Growing up, I had a maternal grandma, a paternal grandma, and a pretend grandma. “Grandma Eva” is what we called her. Although she was technically related through marriage (her husband was my great-grandma’s cousin), she was simply “Grandma” to me.
None of my other grandparents lived in Kansas City like us, but Eva did—just down Bannister Road not too far from the mall where Santa came during Christmastime. Her house was similar to my other grandparents’ houses except she had a small dog, a blooming pink peony bush near the side gate, and a jar of jelly beans sitting on the counter next to the TV. She made sure we knew: We were welcome at her house anytime.
From as long as I can remember, Eva proudly took on grandma roles for me and my brother Andy. She babysat, sewed me and my dolls matching dresses, and attended our birthday parties. She passed down her old black-and-white TVs to Andy and me as we were becoming tweens. I also inherited some of her costume jewelry and colorful polyester socks as I got older.
Maybe it wasn’t intentional, but I learned a lot about history and life from her too. Of all of my elementary school projects, one of my favorites was a book I wrote about her husband, Grandpa Roy, who kept a framed purple heart medal hanging in their living room. Many days and nights spent at their house taught me things like how to play Skip-Bo and that oatmeal cookies become teeth-breaking hard when you overbake them.
The move from childhood into adolescence and then adulthood usually follows a similar path. We abandon afternoons on grandma’s tire swing for our friends and social lives. That certainly happened with me and eventually I wasn't at her house as much. But over time, I realized the world is mine to inherit too, it’s not just for my folks. Maturity led me to reflect over the mark I hope to leave on the world. How do I want to impact society? Where does my voice need heard? What is my generation’s role?
As I’ve tried to answer these questions, many roads lead back to Grandma Eva.
Not only did Eva age gracefully—she was making homemade cards on the computer and drove a bright red car with cow-covered seats well into her 80s, for example—but she carried a heart of compassion and justice into her final days. I didn’t realize where these same desires in me came from until I sat down and intentionally traced their path.
It led to afternoons in her living room where I’d, admittedly bored out of my mind, sit on her couch and stare at her wallpapered walls. Next to Roy’s framed purple heart were wooden shelves with glass figurines of both Black and white children. It was as though the kids were playing together. It was a perfectly normal scene; I didn’t think twice about it.
I also didn’t think twice about the afternoons we'd go to Operation Breakthrough. She was a proud member of the AT&T volunteers and signed up to help with clothes. I didn't know the stories of the kids we helped nor did I realize the unjustices of our world. I just knew I loved organizing shoes and searching for jeans so I could help. The kids' smiles matched mine and those were fun days.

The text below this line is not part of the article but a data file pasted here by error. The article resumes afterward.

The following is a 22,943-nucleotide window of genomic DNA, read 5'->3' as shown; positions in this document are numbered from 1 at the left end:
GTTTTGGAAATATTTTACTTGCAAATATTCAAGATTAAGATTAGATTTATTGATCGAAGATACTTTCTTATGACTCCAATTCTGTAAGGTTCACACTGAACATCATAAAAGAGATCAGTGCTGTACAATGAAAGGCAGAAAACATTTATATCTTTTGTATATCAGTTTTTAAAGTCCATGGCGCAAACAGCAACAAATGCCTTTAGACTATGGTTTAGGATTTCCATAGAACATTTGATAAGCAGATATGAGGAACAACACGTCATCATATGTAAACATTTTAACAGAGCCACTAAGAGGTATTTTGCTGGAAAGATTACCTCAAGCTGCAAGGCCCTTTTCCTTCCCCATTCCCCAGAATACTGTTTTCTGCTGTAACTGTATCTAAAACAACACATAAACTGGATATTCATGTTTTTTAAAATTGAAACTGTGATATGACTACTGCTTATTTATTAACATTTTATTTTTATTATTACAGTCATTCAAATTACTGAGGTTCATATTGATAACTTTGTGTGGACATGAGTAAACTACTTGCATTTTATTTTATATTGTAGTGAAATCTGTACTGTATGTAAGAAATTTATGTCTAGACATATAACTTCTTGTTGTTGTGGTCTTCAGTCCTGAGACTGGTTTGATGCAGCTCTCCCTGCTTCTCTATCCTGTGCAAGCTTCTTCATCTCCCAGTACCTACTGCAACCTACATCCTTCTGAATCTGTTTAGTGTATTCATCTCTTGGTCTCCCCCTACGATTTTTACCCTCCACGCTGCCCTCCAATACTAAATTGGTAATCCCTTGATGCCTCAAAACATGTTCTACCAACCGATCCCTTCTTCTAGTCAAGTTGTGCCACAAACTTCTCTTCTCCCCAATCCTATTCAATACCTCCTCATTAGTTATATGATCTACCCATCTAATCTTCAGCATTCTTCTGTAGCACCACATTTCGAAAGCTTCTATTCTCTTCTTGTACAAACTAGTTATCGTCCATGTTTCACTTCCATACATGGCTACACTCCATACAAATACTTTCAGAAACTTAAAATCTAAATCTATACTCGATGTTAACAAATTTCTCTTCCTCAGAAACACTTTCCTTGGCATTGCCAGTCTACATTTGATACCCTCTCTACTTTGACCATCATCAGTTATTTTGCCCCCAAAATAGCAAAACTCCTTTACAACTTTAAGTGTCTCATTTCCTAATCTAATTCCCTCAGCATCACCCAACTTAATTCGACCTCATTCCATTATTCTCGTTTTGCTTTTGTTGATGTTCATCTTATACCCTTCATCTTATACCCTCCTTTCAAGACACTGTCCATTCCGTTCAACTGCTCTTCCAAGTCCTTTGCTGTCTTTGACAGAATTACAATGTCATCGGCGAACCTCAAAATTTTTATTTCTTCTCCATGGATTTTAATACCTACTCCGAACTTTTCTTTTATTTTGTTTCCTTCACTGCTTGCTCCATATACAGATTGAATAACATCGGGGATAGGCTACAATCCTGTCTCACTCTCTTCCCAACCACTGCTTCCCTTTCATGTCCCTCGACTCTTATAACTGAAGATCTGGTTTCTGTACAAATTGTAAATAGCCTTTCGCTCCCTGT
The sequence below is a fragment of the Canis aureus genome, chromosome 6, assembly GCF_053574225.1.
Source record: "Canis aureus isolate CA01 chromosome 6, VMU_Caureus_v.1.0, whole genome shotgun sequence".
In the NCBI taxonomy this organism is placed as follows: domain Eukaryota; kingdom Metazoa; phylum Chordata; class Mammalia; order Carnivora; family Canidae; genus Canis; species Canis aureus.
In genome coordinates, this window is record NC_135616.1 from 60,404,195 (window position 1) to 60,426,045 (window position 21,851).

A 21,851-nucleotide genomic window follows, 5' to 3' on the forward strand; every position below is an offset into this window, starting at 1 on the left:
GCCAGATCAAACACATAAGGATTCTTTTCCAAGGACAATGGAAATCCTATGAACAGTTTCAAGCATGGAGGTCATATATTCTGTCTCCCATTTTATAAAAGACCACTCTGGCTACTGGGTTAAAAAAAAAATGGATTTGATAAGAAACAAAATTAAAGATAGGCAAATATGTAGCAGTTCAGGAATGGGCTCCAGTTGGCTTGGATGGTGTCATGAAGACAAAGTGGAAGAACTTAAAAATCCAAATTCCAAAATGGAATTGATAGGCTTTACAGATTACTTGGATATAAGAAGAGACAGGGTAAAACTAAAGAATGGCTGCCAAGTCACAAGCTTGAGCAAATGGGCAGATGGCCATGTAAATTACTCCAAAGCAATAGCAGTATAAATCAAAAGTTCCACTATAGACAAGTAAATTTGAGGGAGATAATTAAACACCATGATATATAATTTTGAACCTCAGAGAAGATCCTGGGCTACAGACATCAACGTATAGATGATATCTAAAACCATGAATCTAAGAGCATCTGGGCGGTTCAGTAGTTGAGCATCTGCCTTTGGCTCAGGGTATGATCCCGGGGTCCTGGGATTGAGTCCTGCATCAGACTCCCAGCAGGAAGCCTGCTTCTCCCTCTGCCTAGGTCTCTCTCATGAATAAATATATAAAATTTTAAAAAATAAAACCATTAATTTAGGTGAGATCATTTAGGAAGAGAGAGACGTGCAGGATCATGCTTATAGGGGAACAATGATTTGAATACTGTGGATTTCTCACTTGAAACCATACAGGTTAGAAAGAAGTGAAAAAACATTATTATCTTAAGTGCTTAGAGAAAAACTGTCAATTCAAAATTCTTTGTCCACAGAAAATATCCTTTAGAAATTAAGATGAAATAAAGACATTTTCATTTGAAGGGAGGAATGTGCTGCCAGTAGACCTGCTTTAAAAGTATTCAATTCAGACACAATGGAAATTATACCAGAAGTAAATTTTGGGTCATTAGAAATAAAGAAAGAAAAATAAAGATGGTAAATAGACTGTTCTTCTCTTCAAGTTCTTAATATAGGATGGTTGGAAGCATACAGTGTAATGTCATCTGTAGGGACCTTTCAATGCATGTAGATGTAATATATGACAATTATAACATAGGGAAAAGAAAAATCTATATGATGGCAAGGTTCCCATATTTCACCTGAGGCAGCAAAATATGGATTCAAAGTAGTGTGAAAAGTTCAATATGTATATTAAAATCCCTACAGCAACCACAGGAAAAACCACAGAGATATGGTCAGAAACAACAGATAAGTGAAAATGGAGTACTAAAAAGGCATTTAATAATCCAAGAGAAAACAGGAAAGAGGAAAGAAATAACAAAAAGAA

Embracing diversity was a way of life for Grandma Eva, and she passed it on by modeling. She didn’t sit me down and have a talk about Blacks and whites. She didn’t lecture me on the evils of the world. In fact, she lived through the Civil Rights Movement but she never mentioned it. Through her volunteerism, decorating and choice of neighborhood, she told a story that planted seeds. As I started to get older, I noticed more Black people were moving into her neighborhood and I also took note of her decision to stay. She’d often point out her new neighbors and tell me their names.
Did Eva realize her actions likely led to getting judged, yet she chose to turn a blind eye? I’d like to think so. Did criticisms ever get vocalized, and did they get to her? I’ll never know, she passed away last fall. But I do know that up until the day she died, she was progressive. She was compassionate. She was accepting. She was the kind of white woman I hope to be: one whose lifestyle matches the kind of world she hopes to see. One who knows a reward awaits those who serve and love like Jesus in heaven.
I am an adult these days. I also enjoy playing cards and am acquiring a taste for oatmeal cookies. I’m raising a little girl who is picking up lessons from me just as quickly as I learned from Grandma Eva. I’m in an era of life that felt so far off but was actually just a few decades away.
“How can I help?” “What’s my mark on the world?”
These are questions I’m asking myself a lot right now. I have many ideas about how to answer them. But the strongest sense I get keeps taking me back to Grandma Eva’s house and her wallpapered living room.
Grandpa Roy is feeding the dog jelly beans. They’re both sitting in recliners watching TV. My stomach is growling and I’m waiting for them to say it’s time to go eat dinner at Luby’s. While I wait, I sit on the couch and just stare at the wall. My eyes wander over to the shelves of Black and white figurines.
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